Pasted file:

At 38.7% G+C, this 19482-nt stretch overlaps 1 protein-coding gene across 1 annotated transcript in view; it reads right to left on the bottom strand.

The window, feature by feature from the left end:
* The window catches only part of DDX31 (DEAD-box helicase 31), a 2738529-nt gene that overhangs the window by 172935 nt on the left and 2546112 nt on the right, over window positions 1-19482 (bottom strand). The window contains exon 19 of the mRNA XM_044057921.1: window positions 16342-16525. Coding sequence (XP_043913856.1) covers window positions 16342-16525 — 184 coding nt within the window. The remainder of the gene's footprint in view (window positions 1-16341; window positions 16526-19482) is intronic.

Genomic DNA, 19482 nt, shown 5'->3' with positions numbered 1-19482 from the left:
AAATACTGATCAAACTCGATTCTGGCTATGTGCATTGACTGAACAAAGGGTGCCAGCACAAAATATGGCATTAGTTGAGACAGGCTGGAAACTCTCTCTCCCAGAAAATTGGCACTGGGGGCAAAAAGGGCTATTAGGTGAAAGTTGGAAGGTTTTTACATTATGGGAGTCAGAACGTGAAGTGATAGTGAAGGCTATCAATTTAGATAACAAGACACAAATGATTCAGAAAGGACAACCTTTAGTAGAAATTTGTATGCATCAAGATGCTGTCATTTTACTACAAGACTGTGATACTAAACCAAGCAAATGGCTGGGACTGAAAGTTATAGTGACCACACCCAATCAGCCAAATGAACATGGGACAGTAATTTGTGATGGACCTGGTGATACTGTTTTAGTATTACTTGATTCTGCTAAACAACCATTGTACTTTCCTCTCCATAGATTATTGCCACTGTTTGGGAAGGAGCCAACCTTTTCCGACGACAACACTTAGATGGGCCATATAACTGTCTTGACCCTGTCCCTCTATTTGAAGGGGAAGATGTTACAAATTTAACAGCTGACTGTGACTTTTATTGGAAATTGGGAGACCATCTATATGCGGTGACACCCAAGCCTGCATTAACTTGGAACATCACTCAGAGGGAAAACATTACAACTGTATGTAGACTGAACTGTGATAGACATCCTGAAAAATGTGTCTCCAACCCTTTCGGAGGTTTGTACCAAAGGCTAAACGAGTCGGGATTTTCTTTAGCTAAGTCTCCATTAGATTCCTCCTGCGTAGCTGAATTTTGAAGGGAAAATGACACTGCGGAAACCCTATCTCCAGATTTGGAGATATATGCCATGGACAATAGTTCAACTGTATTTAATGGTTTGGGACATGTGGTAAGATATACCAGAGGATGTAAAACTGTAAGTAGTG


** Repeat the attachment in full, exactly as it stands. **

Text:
At 38.7% G+C, this 19482-nt stretch overlaps 1 protein-coding gene across 1 annotated transcript in view; it reads right to left on the bottom strand.

The window, feature by feature from the left end:
* The window catches only part of DDX31 (DEAD-box helicase 31), a 2738529-nt gene that overhangs the window by 172935 nt on the left and 2546112 nt on the right, over window positions 1-19482 (bottom strand). The window contains exon 19 of the mRNA XM_044057921.1: window positions 16342-16525. Coding sequence (XP_043913856.1) covers window positions 16342-16525 — 184 coding nt within the window. The remainder of the gene's footprint in view (window positions 1-16341; window positions 16526-19482) is intronic.

Genomic DNA, 19482 nt, shown 5'->3' with positions numbered 1-19482 from the left:
AAATACTGATCAAACTCGATTCTGGCTATGTGCATTGACTGAACAAAGGGTGCCAGCACAAAATATGGCATTAGTTGAGACAGGCTGGAAACTCTCTCTCCCAGAAAATTGGCACTGGGGGCAAAAAGGGCTATTAGGTGAAAGTTGGAAGGTTTTTACATTATGGGAGTCAGAACGTGAAGTGATAGTGAAGGCTATCAATTTAGATAACAAGACACAAATGATTCAGAAAGGACAACCTTTAGTAGAAATTTGTATGCATCAAGATGCTGTCATTTTACTACAAGACTGTGATACTAAACCAAGCAAATGGCTGGGACTGAAAGTTATAGTGACCACACCCAATCAGCCAAATGAACATGGGACAGTAATTTGTGATGGACCTGGTGATACTGTTTTAGTATTACTTGATTCTGCTAAACAACCATTGTACTTTCCTCTCCATAGATTATTGCCACTGTTTGGGAAGGAGCCAACCTTTTCCGACGACAACACTTAGATGGGCCATATAACTGTCTTGACCCTGTCCCTCTATTTGAAGGGGAAGATGTTACAAATTTAACAGCTGACTGTGACTTTTATTGGAAATTGGGAGACCATCTATATGCGGTGACACCCAAGCCTGCATTAACTTGGAACATCACTCAGAGGGAAAACATTACAACTGTATGTAGACTGAACTGTGATAGACATCCTGAAAAATGTGTCTCCAACCCTTTCGGAGGTTTGTACCAAAGGCTAAACGAGTCGGGATTTTCTTTAGCTAAGTCTCCATTAGATTCCTCCTGCGTAGCTGAATTTTGAAGGGAAAATGACACTGCGGAAACCCTATCTCCAGATTTGGAGATATATGCCATGGACAATAGTTCAACTGTATTTAATGGTTTGGGACATGTGGTAAGATATACCAGAGGATGTAAAACTGTAAGTAGTG